Published: 06:00, 29 April 2021
| Updated: 14:41, 29 April 2021
Past rolling fields and solitary homes lies the Airport Café. Surrounded by parked lorries, it sits alone on the A20 near Sellindge, filling the air around it with the aroma of fried food.
The smell had already permeated my car by the time I clambered out of it and approached the entrance to the greasy spoon on Sunday.
Shortly after finding a table outside, I discovered I would have to go into the cafe to place my order. As I ambled in, I saw a man sitting at a table without a mask.
“Excuse me, are you waiting for an order?” a waitress inquired.
The question was met with silence, as he kept his eyes on hers.
“It’s because we don’t usually let people wait here…” she added, before tailing off as she realised her attempts to move him on would be futile.
Soon enough, I paid for my food. I was handed my mug of tea and two slips of paper showing my order numbers. When I plonked myself back onto my seat and joined my wife - sat with her coat zipped up to her chin - I surveyed my surroundings.
The place was ringing with the sound of cutlery scraping on plates. In between the clinking came the harried calls of waitresses as they attempted to marry customers with their food. “Eighty-three? Chocolate milkshake!?”
We were positioned in an uncovered section of the roadside diner. This left us exposed to the elements, with chilly blasts of air periodically blowing our sauce bottles off the table.
“Have you got your thermals on?” a couple laughed, as they spotted friends of theirs sat nearby. “Just about,” a man replied. “I’ve even brought my scarf.”
Most of the diners were wrapped up in coats, hoodies and jumpers, as they hunched over their plates and scoffed their food. All the while, their cheeks grew a brighter shade of pink in the cold.
Two days earlier KentOnline readers had voted the Airport Cafe the best place to have a full English in the county. It narrowly edged out the Tuck Inn near Sittingbourne by 21 votes, while also beating the likes of Gravesend-based Nell's Café and The Pantry in Chatham. It was with tempered excitement I waited for my food.
“Ninety-two? Ninety-three?” a waitress, armed with a plate in one hand and a bowl in the other, called. They were ours.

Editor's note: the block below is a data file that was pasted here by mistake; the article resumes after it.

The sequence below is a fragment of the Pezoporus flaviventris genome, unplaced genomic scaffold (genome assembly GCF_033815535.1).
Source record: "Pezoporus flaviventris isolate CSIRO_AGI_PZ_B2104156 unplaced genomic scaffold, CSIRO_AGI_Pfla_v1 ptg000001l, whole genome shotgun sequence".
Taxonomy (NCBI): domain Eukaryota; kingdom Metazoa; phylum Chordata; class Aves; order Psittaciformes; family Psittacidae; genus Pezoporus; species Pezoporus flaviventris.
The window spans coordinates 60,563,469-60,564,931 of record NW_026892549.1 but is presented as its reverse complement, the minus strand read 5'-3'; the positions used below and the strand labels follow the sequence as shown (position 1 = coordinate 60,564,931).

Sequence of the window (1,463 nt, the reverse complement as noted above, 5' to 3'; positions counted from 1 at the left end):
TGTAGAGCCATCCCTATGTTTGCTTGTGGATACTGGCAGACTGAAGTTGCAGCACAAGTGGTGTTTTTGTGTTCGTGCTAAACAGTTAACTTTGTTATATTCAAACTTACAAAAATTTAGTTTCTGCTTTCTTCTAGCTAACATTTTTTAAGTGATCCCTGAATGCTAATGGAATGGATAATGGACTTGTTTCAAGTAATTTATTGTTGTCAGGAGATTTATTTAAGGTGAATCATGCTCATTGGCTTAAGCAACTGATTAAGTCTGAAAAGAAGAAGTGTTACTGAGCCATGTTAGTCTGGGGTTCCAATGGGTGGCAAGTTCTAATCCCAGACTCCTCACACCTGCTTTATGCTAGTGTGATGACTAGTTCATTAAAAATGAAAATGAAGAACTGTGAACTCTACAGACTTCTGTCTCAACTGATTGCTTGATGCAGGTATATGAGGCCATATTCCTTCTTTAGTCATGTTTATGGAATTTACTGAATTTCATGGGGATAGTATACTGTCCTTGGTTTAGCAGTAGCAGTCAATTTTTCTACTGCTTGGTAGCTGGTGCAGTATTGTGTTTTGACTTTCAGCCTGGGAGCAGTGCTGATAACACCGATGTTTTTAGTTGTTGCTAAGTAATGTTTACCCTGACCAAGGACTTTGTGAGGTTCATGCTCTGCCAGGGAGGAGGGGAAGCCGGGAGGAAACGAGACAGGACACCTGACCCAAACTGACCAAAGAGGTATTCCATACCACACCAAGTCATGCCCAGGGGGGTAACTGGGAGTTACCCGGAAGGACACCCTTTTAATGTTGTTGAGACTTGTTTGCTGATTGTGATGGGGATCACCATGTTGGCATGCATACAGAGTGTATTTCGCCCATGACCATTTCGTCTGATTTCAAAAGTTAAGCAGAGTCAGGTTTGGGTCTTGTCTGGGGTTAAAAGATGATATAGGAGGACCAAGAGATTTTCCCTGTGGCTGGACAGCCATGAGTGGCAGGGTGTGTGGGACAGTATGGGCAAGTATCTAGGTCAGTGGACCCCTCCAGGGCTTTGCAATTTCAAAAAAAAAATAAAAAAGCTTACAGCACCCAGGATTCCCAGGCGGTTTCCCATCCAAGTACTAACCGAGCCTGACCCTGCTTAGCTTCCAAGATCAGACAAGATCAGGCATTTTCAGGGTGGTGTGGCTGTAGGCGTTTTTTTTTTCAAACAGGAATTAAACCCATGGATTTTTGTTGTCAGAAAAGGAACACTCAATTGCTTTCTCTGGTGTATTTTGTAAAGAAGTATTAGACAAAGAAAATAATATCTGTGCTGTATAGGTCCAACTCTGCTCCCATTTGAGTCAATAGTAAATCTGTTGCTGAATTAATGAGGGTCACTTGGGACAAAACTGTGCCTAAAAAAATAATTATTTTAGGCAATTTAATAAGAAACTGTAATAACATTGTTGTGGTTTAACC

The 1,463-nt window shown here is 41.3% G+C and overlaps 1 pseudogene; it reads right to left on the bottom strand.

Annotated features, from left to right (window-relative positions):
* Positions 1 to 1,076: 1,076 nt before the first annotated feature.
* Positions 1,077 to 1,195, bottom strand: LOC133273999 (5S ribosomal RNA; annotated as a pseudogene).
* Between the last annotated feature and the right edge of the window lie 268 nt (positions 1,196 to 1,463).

When she placed the dish in front of me, I saw for the first time the golden hash browns, dollop of baked beans, bacon and fried bread, alongside a solitary sausage and fried egg. My other half, meanwhile, had a bowl of chips.
Within minutes the breakfast was gone. As I crammed the food down my gullet, my partner looked on in horror, her eyes darting between my bulging cheeks and expanding gut.
Perhaps the bacon wasn’t as crispy as it could have been, the tea too milky and another sausage could have been squeezed onto my plate – but it was all delicious nonetheless. The hash browns were a particular treat, being neither too salty nor too oily, while having the all-important crunch. I didn’t even feel compelled to add any brown sauce or ketchup.
The Airport Cafe might not look like a place you would seek out for its food - indeed, you could easily mistake it for a lorry park as you drive past. But its unassuming exterior belies the fact that it punches well above its weight. My food and drink cost £8.10, while the total bill came to just £12.50.
But I must admit the experience was somewhat marred by the restaurant’s attitude towards Covid procedures. Yes there were track and trace posters pasted to walls across the premises, yet at no point were we asked to check in either manually or through the app. What's more, it felt as if we were close to bumping backs with the tables behind while we were at our seats.
The satisfaction that comes with having a quality fry-up was not quite enough to outweigh these reservations, no matter how petty they may seem to some.
Would I go there again? Maybe – but not during a pandemic.
Ratings out of five
Food: The menu is straightforward, consisting of many of the dishes you would expect to be served at a greasy spoon. The fry-up was excellent and arrived promptly - it was just a little small. ****
Drink: Once again, it was a no-frills drinks menu, catering for diners of all ages. My tea, though, was too milky for my liking. ***
Decor: The place wasn't exactly pleasing on the eye and was almost lost among the rows of lorries parked around it. **
Staff: All of them were courteous, obliging and cheerful. The only downside was they never asked us to check-in. ****
Price: The set breakfast and a mug of tea cost just £6.60. The hash browns cost a further £1.50, while my other half's bowl chips brought the bill to £12.50 - a reasonable price given the quality of the food. *****